From: kent_landfield <<><>>
Date: Tue, 14 Feb 2012 14:30:27 -0600
To: <<><>>
Cc: <<><>>
Subject: Re: [scap_interest] Checking language needs

Thanks Karen!  I'll take you up on that!

>From the standpoint of what should be included beyond the actual integration issues, should this document, in addition to integration, discuss issues such as targeting and scheduling for interrogative checking systems like OCIL or would folks consider that a separate issue to be dealt with somewhere else?


Kent Landfield
Director Content Strategy, Architecture and Standards

McAfee | An Intel Company
5000 Headquarters Dr.
Plano, Texas 75024

Direct: +1.972.963.7096
Mobile: +1.817.637.8026

From: Karen Scarfone <<><>>
Date: Tue, 14 Feb 2012 14:11:21 -0600
To: Kent Landfield <<><>>
Cc: "<><>" <<><>>
Subject: Re: [scap_interest] Checking language needs


I'd be happy to help with the publication/editing side of specification development.


On Tue, Feb 14, 2012 at 3:02 PM, <<><>> wrote:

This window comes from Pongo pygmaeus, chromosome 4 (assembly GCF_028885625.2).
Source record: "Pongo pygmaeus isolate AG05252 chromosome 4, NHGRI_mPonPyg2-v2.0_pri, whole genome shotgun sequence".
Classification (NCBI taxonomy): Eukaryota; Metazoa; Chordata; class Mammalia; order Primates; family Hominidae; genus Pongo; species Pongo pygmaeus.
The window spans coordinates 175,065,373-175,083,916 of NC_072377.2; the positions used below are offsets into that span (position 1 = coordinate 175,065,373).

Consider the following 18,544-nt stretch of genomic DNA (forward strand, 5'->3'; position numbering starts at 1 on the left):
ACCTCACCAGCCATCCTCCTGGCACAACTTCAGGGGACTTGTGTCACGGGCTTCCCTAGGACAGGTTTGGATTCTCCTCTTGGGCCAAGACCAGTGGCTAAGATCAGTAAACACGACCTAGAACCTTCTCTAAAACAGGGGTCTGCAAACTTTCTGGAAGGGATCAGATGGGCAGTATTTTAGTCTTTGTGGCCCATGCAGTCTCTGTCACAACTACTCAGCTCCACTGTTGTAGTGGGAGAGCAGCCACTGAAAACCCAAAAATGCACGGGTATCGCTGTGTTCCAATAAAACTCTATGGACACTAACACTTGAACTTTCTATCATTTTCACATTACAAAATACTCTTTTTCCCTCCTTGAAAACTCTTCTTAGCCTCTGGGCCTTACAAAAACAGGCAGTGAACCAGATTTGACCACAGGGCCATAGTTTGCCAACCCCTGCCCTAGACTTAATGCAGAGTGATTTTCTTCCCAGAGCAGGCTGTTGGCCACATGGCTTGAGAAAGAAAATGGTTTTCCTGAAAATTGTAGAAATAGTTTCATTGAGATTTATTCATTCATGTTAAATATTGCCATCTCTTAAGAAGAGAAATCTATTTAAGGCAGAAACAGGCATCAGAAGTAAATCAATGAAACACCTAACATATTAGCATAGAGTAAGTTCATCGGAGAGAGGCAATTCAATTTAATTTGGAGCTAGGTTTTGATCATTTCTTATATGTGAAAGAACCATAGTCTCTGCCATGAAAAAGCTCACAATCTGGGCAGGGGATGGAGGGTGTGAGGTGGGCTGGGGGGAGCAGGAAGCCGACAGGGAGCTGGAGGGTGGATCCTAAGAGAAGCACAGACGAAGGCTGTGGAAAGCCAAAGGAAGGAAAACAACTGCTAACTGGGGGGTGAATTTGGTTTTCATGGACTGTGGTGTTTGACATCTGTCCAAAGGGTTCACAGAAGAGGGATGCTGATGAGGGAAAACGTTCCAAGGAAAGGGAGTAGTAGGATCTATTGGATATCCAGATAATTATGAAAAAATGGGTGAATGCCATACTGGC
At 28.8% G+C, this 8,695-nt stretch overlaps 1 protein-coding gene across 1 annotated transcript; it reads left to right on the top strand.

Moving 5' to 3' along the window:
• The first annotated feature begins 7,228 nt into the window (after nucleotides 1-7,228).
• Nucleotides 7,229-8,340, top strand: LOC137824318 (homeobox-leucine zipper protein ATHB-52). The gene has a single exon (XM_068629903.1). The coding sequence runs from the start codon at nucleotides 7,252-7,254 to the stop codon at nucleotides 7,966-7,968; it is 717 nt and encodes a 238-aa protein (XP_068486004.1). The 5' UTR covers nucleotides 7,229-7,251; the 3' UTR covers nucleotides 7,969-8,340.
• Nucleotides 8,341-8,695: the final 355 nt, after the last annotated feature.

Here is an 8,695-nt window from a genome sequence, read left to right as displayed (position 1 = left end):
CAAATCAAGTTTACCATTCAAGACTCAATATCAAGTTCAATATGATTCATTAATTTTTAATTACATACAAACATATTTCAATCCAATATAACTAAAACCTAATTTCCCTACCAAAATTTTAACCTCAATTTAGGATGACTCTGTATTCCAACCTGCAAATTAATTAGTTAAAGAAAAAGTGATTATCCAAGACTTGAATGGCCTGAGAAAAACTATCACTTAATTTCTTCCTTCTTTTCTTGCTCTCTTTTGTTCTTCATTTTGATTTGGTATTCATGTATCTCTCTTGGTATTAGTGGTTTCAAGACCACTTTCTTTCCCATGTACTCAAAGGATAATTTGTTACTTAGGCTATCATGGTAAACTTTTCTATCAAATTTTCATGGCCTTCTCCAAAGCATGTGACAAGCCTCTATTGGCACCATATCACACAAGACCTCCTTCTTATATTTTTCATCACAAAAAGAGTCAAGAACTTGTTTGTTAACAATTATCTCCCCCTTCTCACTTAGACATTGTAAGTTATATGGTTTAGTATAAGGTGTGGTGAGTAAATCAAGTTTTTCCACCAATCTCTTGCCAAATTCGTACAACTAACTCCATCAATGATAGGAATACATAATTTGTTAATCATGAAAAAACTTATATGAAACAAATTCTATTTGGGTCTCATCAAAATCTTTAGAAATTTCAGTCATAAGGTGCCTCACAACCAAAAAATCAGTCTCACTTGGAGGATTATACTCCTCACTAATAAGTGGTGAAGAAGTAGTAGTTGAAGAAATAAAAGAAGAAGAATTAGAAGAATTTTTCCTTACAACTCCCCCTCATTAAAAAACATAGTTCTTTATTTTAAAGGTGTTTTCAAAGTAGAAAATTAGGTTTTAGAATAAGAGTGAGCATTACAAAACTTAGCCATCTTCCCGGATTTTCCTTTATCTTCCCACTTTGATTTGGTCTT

One of the missing pieces we have right now is a standardized approach to developing new checking languages.  Within fielded XCCDF-enabled products today there are multiple checking languages in use. One of them grew up with XCCDF (OVAL) and another (OCIL) was developed without much concern for how it might be called and used from XCCDF.  The later's adoption rate has been seriously impacted because of that.  Additionally, vendors have at times introduced their own checking mechanisms to support customer needs that could not be supported with the existing checking languages.  Scripting is also being done directly from XCCDF benchmarks by multiple vendor products.